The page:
Many teens do not take personal responsibility for safe drivingand continue to engage in dangerous driving behaviors, according tothe results of a survey released by Northbrook, Ill.-based AllstateInsurance.

While nearly 90 percent of teens surveyed said they hope theirfriends will be safer on the road in 2008, just 11 percent included"driving more safely" among their personal New Year's resolutions.One-third, 34 percent, of teens surveyed reported being frightenedas a passenger because the driver was being careless, but did notsay anything to the driver.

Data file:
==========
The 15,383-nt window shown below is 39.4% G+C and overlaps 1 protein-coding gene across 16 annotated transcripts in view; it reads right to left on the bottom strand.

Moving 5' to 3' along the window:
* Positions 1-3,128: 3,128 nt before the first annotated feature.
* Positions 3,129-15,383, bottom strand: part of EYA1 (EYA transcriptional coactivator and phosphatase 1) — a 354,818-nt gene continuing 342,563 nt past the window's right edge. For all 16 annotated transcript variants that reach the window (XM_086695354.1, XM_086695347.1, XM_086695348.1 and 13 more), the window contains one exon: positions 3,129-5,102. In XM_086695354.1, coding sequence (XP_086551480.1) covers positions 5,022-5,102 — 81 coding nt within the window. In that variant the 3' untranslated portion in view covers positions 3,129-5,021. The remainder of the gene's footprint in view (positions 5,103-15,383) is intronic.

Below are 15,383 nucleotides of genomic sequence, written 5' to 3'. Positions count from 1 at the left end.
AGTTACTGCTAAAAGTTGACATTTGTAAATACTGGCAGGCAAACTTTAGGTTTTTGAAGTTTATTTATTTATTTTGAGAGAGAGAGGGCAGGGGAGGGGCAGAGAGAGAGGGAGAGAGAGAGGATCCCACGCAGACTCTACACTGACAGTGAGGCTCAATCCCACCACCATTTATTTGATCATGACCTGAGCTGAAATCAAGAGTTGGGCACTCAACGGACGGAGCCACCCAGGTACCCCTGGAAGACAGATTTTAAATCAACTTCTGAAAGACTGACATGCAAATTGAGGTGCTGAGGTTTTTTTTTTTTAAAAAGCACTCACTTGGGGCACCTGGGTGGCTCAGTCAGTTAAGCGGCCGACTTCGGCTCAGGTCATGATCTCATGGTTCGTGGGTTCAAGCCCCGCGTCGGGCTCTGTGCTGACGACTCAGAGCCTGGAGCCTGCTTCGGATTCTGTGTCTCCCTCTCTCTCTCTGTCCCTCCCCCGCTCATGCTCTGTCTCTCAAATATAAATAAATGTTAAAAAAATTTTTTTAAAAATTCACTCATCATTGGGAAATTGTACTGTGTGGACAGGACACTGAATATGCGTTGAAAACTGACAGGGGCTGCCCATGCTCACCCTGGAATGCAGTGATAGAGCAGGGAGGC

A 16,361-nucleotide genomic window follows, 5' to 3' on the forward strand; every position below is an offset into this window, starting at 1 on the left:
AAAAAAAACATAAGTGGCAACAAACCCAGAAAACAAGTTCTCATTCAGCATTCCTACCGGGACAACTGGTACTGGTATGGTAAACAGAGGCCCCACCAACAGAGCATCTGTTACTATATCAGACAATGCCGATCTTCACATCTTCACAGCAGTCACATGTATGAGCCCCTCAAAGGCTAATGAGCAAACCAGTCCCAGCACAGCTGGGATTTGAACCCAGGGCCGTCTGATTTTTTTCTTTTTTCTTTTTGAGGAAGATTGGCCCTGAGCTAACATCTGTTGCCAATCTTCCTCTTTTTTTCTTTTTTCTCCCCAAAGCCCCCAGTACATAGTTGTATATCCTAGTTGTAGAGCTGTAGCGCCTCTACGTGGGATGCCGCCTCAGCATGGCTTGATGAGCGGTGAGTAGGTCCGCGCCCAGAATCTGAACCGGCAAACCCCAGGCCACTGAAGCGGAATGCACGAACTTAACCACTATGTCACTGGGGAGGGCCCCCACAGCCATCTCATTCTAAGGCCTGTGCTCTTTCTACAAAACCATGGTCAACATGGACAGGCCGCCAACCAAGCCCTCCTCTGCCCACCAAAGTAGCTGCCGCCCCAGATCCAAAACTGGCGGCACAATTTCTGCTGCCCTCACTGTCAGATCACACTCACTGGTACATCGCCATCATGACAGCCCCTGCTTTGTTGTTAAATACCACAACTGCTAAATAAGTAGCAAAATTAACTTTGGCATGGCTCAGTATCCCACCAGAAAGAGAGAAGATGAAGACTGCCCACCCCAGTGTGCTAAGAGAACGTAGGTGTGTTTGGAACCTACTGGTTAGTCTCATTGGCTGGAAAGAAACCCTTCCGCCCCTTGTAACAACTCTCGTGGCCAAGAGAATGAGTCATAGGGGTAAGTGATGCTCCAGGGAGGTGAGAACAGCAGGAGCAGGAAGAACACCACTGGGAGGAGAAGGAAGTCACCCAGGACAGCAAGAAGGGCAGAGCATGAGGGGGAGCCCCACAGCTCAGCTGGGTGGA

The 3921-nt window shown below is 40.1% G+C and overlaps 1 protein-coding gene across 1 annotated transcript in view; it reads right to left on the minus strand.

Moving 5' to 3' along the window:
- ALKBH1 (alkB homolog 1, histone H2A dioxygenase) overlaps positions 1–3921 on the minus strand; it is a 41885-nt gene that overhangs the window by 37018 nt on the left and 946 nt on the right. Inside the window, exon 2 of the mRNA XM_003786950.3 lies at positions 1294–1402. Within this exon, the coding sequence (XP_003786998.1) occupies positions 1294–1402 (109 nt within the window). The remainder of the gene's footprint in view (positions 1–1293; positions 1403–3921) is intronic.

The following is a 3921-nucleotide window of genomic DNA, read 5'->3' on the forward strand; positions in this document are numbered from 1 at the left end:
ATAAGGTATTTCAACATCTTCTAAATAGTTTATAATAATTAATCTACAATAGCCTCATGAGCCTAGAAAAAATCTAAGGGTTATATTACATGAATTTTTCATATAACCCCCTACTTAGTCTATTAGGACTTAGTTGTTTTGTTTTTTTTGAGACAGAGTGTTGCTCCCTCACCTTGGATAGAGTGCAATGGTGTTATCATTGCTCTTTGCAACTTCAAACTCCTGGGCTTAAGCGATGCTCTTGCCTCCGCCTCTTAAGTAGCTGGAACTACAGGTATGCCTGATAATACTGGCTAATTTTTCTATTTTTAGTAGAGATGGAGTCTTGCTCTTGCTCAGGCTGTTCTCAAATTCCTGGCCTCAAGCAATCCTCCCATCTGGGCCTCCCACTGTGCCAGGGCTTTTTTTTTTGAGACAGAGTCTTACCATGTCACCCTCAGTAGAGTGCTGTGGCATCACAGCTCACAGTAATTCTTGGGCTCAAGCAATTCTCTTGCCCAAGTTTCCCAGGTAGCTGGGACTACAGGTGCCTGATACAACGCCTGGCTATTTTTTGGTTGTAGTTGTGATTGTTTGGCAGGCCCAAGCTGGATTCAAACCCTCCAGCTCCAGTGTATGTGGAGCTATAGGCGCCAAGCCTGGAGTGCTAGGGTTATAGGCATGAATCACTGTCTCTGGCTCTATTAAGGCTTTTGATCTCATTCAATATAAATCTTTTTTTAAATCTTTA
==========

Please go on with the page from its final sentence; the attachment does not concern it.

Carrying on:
"Our survey found that teens are making New Year's resolutionsabout getting better grades, exercising more and other good things,but far too few are resolving to be safer drivers," said VictoriaDinges, Allstate assistant vice president of public socialresponsibility. "Car accidents are the leading cause of death forteens in the U.S., and the holidays are among the most dangeroustimes of the year for teens on the road. Unfortunately, our surveyshows that teens have other things on their mind than drivingsafely."

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